Mr. Jefferson’s Hammer: William Henry Harrison and the Origins of American Indian Policy (review)

Mr. Jefferson’s Hammer: William Henry Harrison and the Origins of American Indian Policy (review) JOURNAL OF THE EARLY REPUBLIC (Spring 2012) to argue that in some ways the Constitution was more democratic than the Articles of Confederation, most notably because the former provided for a popularly elected assembly while the latter did not, and the new system was more responsive to the popular will to the extent that it facilitated activism. During the formation and ratification of the Constitution, Federalists certainly implemented their skepticism about people's ability to govern themselves, but the Convention's most reactionary delegates failed to actualize their ideas, and during the ratification debates Federalists by necessity spent most of their time assuring their audience that republican values and the people's will would continue to operate. Their strategy was not to change the revolutionary fiction but to claim that it remained in force. To completely understand the rhetorical landscape Engels and Mercieca describe, students of these eras should more fully consider the evolution of republican ideology, popular understandings of political representation, the roles citizens played in the states, and the efficacy of dissent. But these works raise important issues and therefore merit consideration. Pe ter A . Do rse y is professor and chair of the English Department at Mount http://www.deepdyve.com/assets/images/DeepDyve-Logo-lg.png Journal of the Early Republic University of Pennsylvania Press

Mr. Jefferson’s Hammer: William Henry Harrison and the Origins of American Indian Policy (review)

Journal of the Early Republic, Volume 32 (1) – Feb 8, 2012

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Publisher
University of Pennsylvania Press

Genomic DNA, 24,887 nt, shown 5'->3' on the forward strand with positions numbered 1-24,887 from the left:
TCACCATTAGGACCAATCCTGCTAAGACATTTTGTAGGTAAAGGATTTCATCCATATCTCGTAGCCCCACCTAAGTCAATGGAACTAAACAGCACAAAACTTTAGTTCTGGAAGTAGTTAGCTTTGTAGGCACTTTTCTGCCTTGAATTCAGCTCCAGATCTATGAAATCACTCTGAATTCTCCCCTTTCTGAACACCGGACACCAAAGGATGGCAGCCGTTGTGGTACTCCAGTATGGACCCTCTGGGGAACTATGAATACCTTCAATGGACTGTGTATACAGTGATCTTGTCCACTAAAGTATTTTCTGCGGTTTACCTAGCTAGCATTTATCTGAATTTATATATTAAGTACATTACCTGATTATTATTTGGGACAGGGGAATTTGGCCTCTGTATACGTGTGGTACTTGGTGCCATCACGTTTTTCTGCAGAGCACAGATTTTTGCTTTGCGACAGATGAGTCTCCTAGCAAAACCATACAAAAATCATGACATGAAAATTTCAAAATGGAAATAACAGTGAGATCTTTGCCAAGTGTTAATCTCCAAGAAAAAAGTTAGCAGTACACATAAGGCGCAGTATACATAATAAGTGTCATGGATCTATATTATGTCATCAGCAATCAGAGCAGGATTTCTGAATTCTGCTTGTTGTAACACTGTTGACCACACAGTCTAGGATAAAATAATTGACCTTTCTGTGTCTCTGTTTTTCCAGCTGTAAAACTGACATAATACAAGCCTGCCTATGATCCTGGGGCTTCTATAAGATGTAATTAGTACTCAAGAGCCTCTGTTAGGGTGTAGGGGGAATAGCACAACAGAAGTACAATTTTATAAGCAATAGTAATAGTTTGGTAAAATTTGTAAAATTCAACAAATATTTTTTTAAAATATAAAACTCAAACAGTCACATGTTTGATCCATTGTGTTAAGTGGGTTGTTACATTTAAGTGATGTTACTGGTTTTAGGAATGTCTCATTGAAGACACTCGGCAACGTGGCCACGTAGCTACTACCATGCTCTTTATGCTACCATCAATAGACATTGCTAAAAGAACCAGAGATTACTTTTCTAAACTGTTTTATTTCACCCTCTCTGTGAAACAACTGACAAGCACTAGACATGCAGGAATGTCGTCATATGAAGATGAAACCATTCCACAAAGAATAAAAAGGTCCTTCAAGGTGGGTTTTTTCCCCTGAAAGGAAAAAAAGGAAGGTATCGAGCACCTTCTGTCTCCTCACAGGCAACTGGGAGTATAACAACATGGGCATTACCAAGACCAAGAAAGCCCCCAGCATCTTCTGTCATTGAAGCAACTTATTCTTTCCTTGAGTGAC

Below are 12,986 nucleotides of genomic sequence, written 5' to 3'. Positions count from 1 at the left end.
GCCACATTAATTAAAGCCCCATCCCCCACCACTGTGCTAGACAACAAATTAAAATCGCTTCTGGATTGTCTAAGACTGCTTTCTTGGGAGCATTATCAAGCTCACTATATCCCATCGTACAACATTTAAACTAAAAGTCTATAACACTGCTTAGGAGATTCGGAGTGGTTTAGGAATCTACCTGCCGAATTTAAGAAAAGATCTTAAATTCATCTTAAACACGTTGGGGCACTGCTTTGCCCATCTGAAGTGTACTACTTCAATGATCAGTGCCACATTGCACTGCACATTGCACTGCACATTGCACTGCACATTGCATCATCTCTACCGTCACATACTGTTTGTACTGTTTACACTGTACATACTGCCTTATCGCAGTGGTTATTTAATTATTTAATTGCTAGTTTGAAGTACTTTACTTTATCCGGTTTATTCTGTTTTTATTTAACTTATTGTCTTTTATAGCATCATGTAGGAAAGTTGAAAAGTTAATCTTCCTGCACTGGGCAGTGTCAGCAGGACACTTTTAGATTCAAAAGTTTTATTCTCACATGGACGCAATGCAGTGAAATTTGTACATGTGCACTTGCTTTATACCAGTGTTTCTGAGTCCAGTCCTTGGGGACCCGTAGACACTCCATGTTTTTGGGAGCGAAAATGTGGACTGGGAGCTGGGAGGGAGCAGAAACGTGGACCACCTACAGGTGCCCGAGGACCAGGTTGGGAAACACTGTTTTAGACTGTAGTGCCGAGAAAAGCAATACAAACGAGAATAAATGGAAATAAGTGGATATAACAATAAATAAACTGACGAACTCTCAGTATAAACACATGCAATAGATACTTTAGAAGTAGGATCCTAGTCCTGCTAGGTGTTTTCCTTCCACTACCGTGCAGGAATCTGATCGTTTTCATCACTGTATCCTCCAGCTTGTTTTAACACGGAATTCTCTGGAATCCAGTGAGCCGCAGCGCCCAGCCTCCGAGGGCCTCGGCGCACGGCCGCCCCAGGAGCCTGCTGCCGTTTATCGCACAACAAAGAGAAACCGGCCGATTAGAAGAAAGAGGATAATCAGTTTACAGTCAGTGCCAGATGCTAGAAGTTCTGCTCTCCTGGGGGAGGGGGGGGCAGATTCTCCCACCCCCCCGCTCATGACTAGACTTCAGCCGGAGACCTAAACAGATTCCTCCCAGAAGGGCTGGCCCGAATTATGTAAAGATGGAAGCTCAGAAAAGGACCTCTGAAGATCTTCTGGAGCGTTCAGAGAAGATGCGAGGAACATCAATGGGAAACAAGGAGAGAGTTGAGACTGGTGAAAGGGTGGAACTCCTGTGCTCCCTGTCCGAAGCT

Copyright
Copyright © 2012 Society for Historians of the Early American Republic.
ISSN
1553-0620
Publisher site
See Article on Publisher Site

Abstract

JOURNAL OF THE EARLY REPUBLIC (Spring 2012) to argue that in some ways the Constitution was more democratic than the Articles of Confederation, most notably because the former provided for a popularly elected assembly while the latter did not, and the new system was more responsive to the popular will to the extent that it facilitated activism. During the formation and ratification of the Constitution, Federalists certainly implemented their skepticism about people's ability to govern themselves, but the Convention's most reactionary delegates failed to actualize their ideas, and during the ratification debates Federalists by necessity spent most of their time assuring their audience that republican values and the people's will would continue to operate. Their strategy was not to change the revolutionary fiction but to claim that it remained in force. To completely understand the rhetorical landscape Engels and Mercieca describe, students of these eras should more fully consider the evolution of republican ideology, popular understandings of political representation, the roles citizens played in the states, and the efficacy of dissent. But these works raise important issues and therefore merit consideration. Pe ter A . Do rse y is professor and chair of the English Department at Mount

Journal

Journal of the Early RepublicUniversity of Pennsylvania Press

Published: Feb 8, 2012

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